Like Molly Taylor, the writer, solo performer, and main character of Extinguished Things, I have suffered the classic millennial indignity that is temporarily moving back in with your parents. Like Molly, I slept in my childhood bedroom—hers is here represented by a plush white carpet, white furniture, white curtains that I instantly identified as a childhood bedroom before the play had actually begun. Unlike Molly, I did not break into my missing neighbours’ house using a long-forgotten spare key.
In Evie and Alton, the 60-something neighbours, Molly seems to find a metaphor for the dislocation of returning home as an adult: the way everything seems washed out and greyer and shabbier, people are thinner or fatter or just older, the passage of time legible upon them in a way it isn’t always on your own parents. It’s a subtly sad and captivating beginning, shot through with the mix of frustration and anger and surprise and sorrow and relief and nostalgia that can accompany returning home—even when, as Molly notes, you’ve been away for almost as long as you ever lived there.
But Molly gradually leaves this personal perspective on Evie and Alton behind, and when she does, the show begins to drag. They are most interesting as a lens through which to see Molly’s own memories of her youth in Liverpool: the awkwardness of visiting your neighbours’ home alone for the first time as a shy child, the retrospective embarrassment of having turned your six-year-old nose up at the food they offered you; the weight of first cat-sitting responsibilities, and the sense of proud, temporary ownership over someone else’s home.
But when we begin to dig into Evie and Alton’s past for its own sake, the storytelling feels less intimate and urgent. Taylor is a great writer, at her strongest when she’s most irreverent and personal, and she’s a compelling performer, too. But the most interesting parts of Evie and Alton’s story are those that are, frankly, not Taylor’s to tell: the story of an interracial couple in 1970s Liverpool. Alton’s silence after he goes missing for two days during the 1981 race riots. The snippets of his past that he can only tell to a boy of colour they are looking after, but has never told his white wife. Taylor seems to sense that this is territory upon which she really can’t fully tread, and they are just glimpses, firmly anchored in Evie’s point of view.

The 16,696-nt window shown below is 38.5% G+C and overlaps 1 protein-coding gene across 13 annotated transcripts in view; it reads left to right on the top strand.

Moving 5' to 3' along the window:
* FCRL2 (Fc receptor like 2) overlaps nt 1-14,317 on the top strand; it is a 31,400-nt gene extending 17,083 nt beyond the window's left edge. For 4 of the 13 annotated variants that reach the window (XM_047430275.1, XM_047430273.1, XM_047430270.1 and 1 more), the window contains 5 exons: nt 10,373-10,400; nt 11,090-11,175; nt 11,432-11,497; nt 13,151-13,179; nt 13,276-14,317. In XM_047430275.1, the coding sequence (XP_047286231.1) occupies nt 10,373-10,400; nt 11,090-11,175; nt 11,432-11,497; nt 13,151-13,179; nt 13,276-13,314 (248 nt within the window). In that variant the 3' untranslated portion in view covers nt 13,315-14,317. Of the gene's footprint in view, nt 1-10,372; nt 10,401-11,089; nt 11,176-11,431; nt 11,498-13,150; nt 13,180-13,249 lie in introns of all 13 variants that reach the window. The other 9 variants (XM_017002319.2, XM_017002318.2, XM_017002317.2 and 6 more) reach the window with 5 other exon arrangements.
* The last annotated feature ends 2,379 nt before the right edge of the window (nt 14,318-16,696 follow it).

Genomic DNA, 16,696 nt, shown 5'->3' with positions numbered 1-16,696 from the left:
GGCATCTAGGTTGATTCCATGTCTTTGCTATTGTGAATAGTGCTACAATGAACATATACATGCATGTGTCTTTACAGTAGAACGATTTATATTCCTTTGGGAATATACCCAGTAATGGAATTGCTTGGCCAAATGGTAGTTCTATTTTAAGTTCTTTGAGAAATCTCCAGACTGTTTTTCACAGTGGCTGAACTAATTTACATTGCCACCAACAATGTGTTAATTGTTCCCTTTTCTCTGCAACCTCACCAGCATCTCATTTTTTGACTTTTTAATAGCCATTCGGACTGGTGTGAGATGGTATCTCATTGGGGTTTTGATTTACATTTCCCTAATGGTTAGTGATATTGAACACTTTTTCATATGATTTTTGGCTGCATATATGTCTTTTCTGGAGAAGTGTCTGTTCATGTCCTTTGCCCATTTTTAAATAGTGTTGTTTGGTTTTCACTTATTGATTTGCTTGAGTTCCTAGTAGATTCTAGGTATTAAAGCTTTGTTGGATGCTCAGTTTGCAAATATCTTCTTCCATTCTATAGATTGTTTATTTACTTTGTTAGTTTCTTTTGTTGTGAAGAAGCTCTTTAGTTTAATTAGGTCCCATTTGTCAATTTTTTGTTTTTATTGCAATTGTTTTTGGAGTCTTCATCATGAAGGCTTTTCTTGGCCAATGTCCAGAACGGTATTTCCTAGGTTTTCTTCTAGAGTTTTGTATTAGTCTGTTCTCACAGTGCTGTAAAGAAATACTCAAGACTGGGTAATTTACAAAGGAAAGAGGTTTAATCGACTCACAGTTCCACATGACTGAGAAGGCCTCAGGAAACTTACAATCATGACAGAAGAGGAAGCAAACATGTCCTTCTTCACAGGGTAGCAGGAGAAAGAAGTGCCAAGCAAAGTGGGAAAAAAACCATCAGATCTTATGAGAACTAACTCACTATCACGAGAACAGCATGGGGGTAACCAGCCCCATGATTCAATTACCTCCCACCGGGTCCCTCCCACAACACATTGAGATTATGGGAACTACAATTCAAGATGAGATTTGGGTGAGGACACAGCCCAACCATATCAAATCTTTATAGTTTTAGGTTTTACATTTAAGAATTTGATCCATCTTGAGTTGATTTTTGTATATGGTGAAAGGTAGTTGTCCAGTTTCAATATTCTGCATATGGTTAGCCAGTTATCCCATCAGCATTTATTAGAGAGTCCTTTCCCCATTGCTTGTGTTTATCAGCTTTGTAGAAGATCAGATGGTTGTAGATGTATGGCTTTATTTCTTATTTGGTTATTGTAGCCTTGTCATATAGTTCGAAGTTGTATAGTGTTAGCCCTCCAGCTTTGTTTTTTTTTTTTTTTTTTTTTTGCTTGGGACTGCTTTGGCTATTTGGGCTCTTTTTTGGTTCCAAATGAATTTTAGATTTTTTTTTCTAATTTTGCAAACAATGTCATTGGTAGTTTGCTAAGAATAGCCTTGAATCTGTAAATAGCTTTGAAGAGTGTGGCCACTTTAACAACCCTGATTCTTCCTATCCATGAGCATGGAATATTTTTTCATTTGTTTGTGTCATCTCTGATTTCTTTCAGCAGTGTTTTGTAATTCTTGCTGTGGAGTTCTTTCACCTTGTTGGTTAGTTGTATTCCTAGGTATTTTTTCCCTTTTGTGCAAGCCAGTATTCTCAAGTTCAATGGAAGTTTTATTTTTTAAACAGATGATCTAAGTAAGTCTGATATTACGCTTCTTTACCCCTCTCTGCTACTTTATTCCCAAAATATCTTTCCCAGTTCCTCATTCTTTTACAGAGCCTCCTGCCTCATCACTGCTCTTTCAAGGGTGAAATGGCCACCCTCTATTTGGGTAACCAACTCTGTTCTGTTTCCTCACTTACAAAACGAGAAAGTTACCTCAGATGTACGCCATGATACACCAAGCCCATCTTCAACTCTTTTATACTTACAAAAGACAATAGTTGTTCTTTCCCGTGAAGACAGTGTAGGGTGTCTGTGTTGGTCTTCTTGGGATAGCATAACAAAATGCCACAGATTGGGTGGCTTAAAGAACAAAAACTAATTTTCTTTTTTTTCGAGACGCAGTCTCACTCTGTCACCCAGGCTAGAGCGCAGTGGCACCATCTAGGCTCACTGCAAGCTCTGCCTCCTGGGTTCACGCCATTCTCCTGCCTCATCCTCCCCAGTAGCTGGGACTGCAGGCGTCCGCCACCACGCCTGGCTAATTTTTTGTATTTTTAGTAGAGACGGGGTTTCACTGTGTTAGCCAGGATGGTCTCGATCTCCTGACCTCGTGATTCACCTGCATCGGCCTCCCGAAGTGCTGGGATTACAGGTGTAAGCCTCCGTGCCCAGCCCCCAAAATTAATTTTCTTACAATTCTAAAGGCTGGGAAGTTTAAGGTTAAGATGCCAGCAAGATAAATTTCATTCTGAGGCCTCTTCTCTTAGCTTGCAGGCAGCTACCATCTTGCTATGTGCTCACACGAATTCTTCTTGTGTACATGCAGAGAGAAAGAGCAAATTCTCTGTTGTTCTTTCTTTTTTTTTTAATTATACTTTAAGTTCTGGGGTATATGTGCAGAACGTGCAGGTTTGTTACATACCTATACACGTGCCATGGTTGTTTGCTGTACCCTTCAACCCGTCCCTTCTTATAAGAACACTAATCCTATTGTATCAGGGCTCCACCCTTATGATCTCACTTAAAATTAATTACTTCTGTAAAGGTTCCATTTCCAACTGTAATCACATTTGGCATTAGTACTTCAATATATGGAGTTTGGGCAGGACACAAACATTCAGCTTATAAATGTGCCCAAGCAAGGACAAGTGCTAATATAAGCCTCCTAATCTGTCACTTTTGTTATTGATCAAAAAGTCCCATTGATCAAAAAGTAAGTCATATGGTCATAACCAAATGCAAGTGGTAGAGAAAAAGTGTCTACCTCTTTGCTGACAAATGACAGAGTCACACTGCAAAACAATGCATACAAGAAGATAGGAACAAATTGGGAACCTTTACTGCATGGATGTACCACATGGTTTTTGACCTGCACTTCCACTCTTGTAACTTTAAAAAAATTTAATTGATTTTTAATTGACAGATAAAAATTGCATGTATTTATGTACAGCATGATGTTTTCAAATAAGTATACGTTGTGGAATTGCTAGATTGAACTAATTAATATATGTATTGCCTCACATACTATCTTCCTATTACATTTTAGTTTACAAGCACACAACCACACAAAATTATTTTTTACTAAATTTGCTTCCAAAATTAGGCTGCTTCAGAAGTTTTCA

Otherwise, it’s just a love story that’s lent most of its poignancy by the fact that we know both participants are now gone. After a long detour into clichés about childlessness, I found myself wondering whether Alton and Evie were real—I assume they are—and whether these stories about them were true. Did Taylor really stitch together stories she’d been told about her neighbours’ life together, or did she see a black man married to a white woman, a 60-something couple with no children, and extrapolate a past? Such fictionalisation is interesting, too—but if that’s the case, a shame that Taylor’s assumptions about their lack of children in particular are so traditional.
After such a captivating start, it’s a shame that the play drags to the finish. It’s fitting, in a way: Molly doesn’t know where she’s going to end up, either. But I care much more about her journey, her memories, than the neighbours whose story is already done.
Extinguished Things is on at Summerhall until 26th August 2018. Click here for more details.